© Weegee / International Center of Photography / Getty Images
A whole other set of problematic questions are raised by the exhibition’s section dedicated to witnessing violence. Weegee’s Their First Murder (1941) and Marcello Geppetti’s Fire at the Hotel Ambassador (1959) are grim explorations into our own morbid fascination with violence. In Weegee’s famous photograph, it is only one person – a woman who Weegee claimed was a relative of the shot racketeer – to express pain, her face contorted in anguish as she cries in abandon. Amongst the group of children huddled together alternately laughing or posing for a unique chance to get photographed, her grief stands alone and becomes public spectacle. Looking at Geppetti’s picture, it seems that we can’t help but stare in horror as the burning victim of a fire at the Hotel Ambassador in New York flings herself from her window to inevitable death.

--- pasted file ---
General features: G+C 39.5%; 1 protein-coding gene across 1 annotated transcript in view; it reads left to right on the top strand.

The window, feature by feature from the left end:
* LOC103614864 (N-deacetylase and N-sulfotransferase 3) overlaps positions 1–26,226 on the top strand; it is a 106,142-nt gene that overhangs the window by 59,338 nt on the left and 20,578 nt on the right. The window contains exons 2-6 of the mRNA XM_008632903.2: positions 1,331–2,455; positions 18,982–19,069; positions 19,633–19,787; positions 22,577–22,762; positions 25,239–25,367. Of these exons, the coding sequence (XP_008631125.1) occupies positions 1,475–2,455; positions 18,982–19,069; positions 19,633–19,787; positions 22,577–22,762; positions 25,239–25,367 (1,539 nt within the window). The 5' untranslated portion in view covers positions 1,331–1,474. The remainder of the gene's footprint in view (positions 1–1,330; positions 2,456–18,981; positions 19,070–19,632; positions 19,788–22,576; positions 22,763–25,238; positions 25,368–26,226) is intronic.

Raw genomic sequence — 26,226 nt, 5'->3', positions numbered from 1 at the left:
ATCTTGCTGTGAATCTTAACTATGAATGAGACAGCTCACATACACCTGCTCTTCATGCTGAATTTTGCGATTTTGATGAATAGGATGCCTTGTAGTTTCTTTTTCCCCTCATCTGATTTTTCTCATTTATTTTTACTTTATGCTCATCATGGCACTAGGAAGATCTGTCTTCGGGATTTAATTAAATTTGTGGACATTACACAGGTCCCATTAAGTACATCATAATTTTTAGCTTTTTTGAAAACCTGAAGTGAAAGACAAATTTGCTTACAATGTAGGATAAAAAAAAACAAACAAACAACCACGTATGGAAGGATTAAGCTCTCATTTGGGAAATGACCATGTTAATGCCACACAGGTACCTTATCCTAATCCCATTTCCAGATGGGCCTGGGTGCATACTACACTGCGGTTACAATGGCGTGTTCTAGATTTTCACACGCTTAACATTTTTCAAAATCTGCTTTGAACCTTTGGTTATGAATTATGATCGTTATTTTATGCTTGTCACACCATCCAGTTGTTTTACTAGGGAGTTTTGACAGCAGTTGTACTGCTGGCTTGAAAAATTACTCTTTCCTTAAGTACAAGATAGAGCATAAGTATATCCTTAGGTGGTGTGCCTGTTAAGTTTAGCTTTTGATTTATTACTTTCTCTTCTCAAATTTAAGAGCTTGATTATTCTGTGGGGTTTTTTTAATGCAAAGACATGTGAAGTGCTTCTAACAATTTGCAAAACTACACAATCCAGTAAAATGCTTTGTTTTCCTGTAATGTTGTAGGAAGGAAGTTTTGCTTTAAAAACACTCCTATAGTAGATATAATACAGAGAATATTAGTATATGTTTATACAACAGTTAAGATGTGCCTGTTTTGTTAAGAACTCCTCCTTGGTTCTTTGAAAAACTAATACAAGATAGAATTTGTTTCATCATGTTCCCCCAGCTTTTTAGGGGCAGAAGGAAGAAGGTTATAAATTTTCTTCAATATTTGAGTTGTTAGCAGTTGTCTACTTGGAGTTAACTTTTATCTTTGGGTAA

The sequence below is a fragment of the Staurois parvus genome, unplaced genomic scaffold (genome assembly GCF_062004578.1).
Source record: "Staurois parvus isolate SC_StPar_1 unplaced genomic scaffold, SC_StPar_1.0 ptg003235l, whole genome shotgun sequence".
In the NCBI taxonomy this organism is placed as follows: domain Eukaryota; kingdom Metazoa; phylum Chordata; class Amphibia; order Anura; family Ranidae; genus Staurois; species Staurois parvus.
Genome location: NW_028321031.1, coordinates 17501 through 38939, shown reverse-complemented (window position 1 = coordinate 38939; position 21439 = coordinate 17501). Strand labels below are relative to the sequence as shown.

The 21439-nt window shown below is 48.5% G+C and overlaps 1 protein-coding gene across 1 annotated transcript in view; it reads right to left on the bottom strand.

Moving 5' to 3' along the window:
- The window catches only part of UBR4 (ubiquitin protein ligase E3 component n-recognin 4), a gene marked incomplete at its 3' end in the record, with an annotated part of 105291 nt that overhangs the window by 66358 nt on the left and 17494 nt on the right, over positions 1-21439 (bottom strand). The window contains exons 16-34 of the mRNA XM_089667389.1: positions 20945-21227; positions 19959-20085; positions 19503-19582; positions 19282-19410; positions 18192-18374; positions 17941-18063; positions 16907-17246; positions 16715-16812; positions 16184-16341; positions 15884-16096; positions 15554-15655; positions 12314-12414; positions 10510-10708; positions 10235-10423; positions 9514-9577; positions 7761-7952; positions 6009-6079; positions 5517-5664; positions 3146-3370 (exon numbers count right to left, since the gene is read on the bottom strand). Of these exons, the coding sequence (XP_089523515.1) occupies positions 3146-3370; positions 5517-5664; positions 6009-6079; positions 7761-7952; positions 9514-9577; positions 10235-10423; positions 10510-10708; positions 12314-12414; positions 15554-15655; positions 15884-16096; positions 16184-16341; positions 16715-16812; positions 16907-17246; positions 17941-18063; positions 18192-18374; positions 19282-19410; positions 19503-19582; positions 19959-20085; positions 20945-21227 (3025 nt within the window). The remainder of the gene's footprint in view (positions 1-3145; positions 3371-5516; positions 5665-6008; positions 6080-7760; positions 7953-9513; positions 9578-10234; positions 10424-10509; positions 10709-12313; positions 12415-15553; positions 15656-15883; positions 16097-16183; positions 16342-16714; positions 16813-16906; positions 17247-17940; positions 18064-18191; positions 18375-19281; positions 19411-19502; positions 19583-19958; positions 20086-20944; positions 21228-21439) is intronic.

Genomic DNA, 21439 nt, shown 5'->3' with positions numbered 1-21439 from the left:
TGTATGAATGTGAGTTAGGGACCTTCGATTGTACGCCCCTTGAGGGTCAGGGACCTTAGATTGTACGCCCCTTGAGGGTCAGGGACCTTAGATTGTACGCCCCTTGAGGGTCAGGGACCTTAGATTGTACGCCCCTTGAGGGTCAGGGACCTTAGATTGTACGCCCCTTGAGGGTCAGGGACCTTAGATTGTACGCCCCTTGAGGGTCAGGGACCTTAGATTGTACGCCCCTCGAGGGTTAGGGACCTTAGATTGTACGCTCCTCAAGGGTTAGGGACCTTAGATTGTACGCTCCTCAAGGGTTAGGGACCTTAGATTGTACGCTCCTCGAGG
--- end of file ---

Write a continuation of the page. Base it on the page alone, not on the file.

Exposed serves as a reminder of just how tortured the relationship between photography and privacy has always been, and how photography almost invariably been an invasive medium. This tortured relationship has reached new heights in a post-September world, where street photographers are ever more constrained in their freedom to document the everyday. It is thanks, however, to this almost lawless and persistent desire to depict a society which is not guarded and posing, that street photography exposes a multi-faceted humanity – one which is diametrically opposed to the glossy, air-brushed images of us, produced by carefully regulated photography. The irony is, of course, that while we actively rebel against our photo being taken, we remain passive and oblivious to what we can see less visibly: the thousands of CCTV cameras recording our lives.